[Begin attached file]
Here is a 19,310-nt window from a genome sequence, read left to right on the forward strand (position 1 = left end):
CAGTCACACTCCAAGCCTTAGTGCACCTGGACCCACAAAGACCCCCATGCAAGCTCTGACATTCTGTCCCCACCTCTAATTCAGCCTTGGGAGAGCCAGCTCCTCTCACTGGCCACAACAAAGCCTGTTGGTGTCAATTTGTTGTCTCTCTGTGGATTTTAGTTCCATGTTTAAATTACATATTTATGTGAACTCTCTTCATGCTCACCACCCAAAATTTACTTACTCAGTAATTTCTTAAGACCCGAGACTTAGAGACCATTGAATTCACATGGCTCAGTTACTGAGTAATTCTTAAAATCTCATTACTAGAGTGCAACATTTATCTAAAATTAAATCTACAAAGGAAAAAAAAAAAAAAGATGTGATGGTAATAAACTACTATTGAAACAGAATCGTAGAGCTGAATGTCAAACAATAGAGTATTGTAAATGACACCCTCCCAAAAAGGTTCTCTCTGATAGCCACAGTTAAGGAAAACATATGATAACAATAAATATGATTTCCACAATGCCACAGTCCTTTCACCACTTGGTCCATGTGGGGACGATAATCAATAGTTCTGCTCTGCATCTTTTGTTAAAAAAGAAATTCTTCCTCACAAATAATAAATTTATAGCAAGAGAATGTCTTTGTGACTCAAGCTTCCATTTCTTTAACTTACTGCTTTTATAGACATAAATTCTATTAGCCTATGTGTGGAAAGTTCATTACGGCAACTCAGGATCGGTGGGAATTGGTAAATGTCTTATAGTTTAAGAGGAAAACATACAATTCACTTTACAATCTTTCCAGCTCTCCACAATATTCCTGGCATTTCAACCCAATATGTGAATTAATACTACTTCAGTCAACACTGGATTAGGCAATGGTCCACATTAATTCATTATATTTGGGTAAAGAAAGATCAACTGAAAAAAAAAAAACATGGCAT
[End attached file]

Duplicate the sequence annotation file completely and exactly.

Here is a 19,310-nt window from a genome sequence, read left to right on the forward strand (position 1 = left end):
CAGTCACACTCCAAGCCTTAGTGCACCTGGACCCACAAAGACCCCCATGCAAGCTCTGACATTCTGTCCCCACCTCTAATTCAGCCTTGGGAGAGCCAGCTCCTCTCACTGGCCACAACAAAGCCTGTTGGTGTCAATTTGTTGTCTCTCTGTGGATTTTAGTTCCATGTTTAAATTACATATTTATGTGAACTCTCTTCATGCTCACCACCCAAAATTTACTTACTCAGTAATTTCTTAAGACCCGAGACTTAGAGACCATTGAATTCACATGGCTCAGTTACTGAGTAATTCTTAAAATCTCATTACTAGAGTGCAACATTTATCTAAAATTAAATCTACAAAGGAAAAAAAAAAAAAAGATGTGATGGTAATAAACTACTATTGAAACAGAATCGTAGAGCTGAATGTCAAACAATAGAGTATTGTAAATGACACCCTCCCAAAAAGGTTCTCTCTGATAGCCACAGTTAAGGAAAACATATGATAACAATAAATATGATTTCCACAATGCCACAGTCCTTTCACCACTTGGTCCATGTGGGGACGATAATCAATAGTTCTGCTCTGCATCTTTTGTTAAAAAAGAAATTCTTCCTCACAAATAATAAATTTATAGCAAGAGAATGTCTTTGTGACTCAAGCTTCCATTTCTTTAACTTACTGCTTTTATAGACATAAATTCTATTAGCCTATGTGTGGAAAGTTCATTACGGCAACTCAGGATCGGTGGGAATTGGTAAATGTCTTATAGTTTAAGAGGAAAACATACAATTCACTTTACAATCTTTCCAGCTCTCCACAATATTCCTGGCATTTCAACCCAATATGTGAATTAATACTACTTCAGTCAACACTGGATTAGGCAATGGTCCACATTAATTCATTATATTTGGGTAAAGAAAGATCAACTGAAAAAAAAAAAACATGGCAT